Beloved, Toni Morrison
A work of vivid, brutal historical/literary fiction that is also a retelling of a real event that is also a ghost story.
The Teleportation Accident, Ned Beauman
A clever, manic hodgepodge of a novel, in which an undersexed set designer in 1930s Berlin tries to make a teleportation device (for an avant-garde play) that won’t explode, and winds up in a wacky, inventive caper that spans countries, not to mention genres — SF-noir-steampunk-slapstick-history. Or something!
The Collected Works of Billy the Kid, Michael Ondaatje
A revisionist history/deeply researched collage of the Old West disguised as a book of moving poetry/prose.
2666, Roberto Bolaño
Bolaño is a constant genre-bender (just read his poems!) but why not note his epic posthumous magnum opus here — a book so big it almost can’t help but include a swath of genres, moving from academic satire to bildungsroman to police procedural to historical romance to mythic landscape. But of course, this does nothing to describe it.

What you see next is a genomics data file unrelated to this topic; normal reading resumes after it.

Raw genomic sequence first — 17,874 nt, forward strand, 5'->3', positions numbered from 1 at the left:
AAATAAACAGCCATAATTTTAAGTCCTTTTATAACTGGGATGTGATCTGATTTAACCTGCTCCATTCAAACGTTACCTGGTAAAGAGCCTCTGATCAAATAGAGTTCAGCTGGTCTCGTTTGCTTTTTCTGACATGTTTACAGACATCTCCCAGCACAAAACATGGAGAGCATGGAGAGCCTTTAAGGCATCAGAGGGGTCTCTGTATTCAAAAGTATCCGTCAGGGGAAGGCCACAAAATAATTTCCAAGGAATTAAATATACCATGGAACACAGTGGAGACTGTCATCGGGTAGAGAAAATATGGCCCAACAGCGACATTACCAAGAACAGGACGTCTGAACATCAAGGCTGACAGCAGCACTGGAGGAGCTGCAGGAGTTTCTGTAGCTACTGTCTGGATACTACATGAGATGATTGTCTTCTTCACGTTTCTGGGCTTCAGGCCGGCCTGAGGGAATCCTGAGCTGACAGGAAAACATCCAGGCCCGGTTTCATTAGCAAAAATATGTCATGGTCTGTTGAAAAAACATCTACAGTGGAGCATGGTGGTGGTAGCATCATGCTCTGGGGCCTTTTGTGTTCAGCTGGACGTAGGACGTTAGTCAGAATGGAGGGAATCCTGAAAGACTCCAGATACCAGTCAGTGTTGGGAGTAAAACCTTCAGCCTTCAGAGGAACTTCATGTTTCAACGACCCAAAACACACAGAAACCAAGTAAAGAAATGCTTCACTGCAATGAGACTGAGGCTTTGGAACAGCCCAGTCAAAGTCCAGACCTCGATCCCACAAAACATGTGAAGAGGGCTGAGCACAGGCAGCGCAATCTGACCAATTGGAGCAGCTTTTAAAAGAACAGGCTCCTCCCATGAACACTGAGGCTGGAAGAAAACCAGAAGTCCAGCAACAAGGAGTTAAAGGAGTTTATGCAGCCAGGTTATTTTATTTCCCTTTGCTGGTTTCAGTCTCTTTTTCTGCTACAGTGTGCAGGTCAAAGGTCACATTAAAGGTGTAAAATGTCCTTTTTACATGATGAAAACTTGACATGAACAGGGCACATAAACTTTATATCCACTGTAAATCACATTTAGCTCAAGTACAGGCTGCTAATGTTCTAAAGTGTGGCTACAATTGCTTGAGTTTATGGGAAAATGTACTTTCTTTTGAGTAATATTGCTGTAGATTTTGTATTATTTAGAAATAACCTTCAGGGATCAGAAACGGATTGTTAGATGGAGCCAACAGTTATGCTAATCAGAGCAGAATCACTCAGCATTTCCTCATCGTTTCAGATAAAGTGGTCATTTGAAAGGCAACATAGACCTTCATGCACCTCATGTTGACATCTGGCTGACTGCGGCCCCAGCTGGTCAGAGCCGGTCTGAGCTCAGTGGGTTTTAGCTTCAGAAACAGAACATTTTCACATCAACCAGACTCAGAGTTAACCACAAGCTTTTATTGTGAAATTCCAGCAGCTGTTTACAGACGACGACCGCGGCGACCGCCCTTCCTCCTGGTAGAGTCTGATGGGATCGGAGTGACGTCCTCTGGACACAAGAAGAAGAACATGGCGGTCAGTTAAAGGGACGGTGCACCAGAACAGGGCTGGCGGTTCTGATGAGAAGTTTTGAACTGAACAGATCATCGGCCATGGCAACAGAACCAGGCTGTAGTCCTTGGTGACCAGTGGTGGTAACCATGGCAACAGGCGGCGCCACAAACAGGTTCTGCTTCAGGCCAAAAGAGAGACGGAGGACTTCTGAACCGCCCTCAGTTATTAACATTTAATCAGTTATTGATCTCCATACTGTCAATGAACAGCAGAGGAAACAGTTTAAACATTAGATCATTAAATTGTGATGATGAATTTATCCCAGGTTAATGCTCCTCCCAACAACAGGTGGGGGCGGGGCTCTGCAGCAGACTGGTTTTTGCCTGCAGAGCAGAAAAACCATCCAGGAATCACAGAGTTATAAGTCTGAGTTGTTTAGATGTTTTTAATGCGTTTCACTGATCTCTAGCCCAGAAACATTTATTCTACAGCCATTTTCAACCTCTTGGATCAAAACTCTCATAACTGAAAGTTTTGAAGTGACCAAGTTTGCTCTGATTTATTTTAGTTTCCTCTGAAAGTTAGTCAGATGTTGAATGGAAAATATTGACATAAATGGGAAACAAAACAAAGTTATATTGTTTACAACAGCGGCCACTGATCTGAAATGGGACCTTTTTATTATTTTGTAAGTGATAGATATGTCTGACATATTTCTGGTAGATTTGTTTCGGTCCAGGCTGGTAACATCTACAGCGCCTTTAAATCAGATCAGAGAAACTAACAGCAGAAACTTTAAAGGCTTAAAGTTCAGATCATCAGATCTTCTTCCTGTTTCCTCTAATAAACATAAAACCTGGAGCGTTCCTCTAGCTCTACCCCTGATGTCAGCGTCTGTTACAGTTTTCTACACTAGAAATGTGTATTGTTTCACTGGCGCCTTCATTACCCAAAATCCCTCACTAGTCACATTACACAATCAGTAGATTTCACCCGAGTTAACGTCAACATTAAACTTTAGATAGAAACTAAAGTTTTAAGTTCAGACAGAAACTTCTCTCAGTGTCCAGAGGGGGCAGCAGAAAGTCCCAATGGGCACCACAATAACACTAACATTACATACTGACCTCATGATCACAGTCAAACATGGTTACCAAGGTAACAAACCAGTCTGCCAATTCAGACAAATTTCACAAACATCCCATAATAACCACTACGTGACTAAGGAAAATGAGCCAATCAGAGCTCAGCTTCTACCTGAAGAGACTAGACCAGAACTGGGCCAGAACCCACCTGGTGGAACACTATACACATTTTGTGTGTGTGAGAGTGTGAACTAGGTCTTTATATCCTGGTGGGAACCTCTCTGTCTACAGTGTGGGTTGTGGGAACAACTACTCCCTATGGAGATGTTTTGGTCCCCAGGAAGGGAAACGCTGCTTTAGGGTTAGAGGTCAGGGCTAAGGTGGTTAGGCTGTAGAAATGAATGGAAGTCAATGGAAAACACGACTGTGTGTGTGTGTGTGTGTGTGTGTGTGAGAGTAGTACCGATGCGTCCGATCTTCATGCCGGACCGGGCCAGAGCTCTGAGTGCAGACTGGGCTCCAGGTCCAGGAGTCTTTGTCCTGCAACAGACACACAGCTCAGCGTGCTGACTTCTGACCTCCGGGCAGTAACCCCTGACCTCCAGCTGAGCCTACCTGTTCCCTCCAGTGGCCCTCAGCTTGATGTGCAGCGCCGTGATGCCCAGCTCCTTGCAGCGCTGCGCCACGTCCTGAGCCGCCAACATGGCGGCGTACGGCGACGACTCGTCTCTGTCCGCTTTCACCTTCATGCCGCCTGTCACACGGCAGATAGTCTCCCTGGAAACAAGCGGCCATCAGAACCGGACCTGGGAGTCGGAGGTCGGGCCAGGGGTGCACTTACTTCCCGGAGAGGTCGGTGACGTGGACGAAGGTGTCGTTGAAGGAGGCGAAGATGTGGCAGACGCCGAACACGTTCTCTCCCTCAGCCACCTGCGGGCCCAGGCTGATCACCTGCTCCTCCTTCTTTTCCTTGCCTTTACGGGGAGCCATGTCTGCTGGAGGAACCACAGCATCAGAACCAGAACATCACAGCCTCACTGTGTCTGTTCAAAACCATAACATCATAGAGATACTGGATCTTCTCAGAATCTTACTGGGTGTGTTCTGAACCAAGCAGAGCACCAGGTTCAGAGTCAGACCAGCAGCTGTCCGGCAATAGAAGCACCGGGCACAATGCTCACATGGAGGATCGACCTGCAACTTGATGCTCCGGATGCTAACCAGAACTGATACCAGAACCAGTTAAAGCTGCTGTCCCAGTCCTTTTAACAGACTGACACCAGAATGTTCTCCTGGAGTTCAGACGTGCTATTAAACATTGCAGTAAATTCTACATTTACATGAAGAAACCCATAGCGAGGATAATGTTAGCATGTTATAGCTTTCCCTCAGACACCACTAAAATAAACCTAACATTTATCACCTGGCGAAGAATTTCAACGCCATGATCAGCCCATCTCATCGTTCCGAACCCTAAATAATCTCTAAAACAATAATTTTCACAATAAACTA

Crystal Eaters, Shane Jones
In this strange and psychedelic novel, the pages count down instead of up, so you’re always aware of how much time is left. Much like the people in this weird, mythic, fabulist, techno-future world, who are hoarding their crystals, trying to stay alive.
The Just City, Jo Walton
In this novel, the goddess Athene is collecting thinkers, anyone who has ever prayed to live in Plato’s Just City, and gives them their chance. But of course, a philosophical thought experiment comes to life is never easy sailing, and when you try to do it with people from across five centuries, well. Part philosophy, part fantasy, part myth, all fascinating.
This is Not a Novel, David Markson